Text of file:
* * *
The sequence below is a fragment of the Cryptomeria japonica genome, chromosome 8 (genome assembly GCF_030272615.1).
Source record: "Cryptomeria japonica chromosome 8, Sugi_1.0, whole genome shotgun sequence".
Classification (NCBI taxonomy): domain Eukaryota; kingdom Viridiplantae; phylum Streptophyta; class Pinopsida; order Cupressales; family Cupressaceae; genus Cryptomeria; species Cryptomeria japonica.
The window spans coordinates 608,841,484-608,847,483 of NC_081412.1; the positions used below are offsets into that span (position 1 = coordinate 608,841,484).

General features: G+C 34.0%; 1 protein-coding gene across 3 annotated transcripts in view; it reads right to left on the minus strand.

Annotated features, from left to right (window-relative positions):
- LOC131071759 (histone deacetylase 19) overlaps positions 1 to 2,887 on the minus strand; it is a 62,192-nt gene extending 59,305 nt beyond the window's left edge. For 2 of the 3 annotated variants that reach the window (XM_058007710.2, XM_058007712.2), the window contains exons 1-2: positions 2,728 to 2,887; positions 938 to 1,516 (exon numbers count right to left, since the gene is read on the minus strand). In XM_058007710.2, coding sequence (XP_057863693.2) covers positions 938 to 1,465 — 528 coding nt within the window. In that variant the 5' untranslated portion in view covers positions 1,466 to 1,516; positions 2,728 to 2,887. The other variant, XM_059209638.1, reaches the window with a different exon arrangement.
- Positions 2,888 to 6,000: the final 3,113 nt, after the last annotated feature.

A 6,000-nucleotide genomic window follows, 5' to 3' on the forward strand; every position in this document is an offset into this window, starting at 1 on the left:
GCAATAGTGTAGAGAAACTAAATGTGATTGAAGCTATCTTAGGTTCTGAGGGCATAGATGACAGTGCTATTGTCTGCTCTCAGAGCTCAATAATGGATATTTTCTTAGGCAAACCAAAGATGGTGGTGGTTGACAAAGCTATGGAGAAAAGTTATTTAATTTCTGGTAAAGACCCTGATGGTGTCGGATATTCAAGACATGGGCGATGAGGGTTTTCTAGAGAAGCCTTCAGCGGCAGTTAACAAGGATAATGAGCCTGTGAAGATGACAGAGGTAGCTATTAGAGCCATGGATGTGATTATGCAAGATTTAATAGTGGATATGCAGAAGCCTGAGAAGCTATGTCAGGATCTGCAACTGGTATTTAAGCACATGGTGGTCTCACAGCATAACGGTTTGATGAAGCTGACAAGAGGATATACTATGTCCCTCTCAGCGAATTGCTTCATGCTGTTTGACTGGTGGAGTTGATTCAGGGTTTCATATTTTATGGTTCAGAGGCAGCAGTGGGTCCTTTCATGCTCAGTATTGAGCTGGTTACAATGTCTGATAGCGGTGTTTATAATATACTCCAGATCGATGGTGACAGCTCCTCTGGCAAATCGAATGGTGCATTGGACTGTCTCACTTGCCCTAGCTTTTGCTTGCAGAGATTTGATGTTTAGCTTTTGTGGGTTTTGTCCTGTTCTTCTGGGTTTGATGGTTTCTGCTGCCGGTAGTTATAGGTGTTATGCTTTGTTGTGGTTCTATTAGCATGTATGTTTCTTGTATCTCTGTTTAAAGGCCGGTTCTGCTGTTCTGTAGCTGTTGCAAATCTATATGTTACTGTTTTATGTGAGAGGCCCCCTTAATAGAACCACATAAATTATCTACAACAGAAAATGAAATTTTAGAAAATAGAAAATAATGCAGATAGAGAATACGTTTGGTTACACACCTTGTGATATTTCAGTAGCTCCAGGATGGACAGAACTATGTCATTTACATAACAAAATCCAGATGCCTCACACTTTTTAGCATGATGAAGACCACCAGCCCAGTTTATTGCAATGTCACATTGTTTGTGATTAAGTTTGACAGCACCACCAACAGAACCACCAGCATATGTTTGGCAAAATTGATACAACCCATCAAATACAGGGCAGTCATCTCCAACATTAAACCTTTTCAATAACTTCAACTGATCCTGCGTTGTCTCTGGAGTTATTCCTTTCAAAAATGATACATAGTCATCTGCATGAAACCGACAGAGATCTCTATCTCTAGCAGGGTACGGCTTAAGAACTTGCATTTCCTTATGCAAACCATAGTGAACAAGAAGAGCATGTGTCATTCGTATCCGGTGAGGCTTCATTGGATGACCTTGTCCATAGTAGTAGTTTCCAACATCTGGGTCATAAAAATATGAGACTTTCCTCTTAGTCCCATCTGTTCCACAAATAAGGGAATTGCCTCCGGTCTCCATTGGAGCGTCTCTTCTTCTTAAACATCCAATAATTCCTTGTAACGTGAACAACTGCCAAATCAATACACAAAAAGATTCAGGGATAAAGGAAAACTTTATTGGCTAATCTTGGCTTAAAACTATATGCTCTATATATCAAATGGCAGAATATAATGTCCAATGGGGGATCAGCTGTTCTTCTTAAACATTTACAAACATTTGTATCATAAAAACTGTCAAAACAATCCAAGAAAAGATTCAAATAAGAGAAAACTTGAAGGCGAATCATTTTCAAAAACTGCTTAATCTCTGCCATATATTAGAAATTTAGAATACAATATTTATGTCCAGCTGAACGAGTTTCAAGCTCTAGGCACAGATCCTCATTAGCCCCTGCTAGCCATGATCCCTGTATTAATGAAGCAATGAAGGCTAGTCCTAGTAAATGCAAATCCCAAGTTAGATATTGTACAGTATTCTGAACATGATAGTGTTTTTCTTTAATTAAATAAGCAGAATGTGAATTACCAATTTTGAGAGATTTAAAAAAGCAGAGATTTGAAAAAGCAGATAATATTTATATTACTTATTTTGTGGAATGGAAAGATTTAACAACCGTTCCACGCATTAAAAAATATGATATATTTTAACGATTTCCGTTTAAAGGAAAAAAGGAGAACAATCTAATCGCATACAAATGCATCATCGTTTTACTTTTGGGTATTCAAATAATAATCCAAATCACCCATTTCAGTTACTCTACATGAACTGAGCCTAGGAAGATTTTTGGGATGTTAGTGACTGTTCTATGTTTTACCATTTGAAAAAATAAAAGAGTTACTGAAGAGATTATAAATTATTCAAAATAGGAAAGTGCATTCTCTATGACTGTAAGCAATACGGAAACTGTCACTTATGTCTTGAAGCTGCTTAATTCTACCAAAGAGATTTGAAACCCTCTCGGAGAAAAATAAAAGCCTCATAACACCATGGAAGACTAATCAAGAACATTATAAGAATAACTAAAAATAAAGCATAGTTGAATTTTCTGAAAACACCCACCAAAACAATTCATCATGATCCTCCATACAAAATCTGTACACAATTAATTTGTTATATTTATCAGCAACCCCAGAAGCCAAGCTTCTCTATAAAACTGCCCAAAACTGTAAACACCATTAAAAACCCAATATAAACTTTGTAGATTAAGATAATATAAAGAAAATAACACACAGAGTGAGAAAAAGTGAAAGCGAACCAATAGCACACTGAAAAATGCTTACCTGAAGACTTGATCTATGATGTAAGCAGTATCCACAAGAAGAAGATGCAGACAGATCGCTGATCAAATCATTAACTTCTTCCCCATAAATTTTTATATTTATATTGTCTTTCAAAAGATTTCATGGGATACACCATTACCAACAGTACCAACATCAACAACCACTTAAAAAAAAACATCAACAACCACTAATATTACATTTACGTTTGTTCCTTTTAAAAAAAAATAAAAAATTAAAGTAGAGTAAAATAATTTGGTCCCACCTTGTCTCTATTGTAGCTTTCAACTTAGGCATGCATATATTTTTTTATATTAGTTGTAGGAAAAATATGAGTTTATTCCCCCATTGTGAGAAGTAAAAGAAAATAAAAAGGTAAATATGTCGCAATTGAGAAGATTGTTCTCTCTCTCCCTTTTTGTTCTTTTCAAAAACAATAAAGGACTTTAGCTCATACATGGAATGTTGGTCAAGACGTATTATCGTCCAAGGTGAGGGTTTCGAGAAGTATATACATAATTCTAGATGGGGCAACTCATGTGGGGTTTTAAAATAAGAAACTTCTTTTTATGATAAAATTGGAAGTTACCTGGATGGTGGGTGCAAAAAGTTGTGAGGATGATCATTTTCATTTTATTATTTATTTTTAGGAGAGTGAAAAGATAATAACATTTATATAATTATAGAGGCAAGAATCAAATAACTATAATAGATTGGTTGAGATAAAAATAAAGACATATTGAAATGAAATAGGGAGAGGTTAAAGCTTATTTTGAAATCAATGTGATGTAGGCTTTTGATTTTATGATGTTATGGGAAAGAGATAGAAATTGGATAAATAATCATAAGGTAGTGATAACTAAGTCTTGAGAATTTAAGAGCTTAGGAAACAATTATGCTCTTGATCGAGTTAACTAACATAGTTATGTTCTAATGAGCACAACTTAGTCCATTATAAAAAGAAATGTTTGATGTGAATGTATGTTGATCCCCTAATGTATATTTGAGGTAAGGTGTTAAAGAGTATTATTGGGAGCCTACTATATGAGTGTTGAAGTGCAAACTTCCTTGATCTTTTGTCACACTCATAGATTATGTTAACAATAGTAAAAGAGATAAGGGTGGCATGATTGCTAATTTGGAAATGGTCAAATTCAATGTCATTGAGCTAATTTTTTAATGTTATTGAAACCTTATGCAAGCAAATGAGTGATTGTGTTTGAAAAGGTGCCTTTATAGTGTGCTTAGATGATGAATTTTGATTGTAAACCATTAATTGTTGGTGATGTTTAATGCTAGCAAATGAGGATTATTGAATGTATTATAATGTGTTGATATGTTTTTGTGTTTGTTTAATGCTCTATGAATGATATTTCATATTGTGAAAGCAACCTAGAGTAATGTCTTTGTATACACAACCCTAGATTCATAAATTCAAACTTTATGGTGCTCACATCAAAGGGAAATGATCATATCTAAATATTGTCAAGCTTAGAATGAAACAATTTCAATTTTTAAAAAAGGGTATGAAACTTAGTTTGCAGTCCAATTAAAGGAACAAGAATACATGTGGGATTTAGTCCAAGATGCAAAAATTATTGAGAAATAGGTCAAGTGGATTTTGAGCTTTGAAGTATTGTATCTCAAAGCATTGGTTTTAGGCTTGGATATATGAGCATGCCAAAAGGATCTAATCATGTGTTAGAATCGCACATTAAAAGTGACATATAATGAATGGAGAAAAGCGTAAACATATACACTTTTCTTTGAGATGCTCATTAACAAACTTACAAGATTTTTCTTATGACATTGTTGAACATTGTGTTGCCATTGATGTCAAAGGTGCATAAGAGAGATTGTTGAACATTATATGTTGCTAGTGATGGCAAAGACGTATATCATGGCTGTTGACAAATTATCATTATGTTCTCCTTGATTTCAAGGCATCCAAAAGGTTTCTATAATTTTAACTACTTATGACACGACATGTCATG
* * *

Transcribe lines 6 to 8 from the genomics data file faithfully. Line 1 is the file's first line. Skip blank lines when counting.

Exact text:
Annotated features, from left to right (window-relative positions):
- LOC131071759 (histone deacetylase 19) overlaps positions 1 to 2,887 on the minus strand; it is a 62,192-nt gene extending 59,305 nt beyond the window's left edge. For 2 of the 3 annotated variants that reach the window (XM_058007710.2, XM_058007712.2), the window contains exons 1-2: positions 2,728 to 2,887; positions 938 to 1,516 (exon numbers count right to left, since the gene is read on the minus strand). In XM_058007710.2, coding sequence (XP_057863693.2) covers positions 938 to 1,465 — 528 coding nt within the window. In that variant the 5' untranslated portion in view covers positions 1,466 to 1,516; positions 2,728 to 2,887. The other variant, XM_059209638.1, reaches the window with a different exon arrangement.
- Positions 2,888 to 6,000: the final 3,113 nt, after the last annotated feature.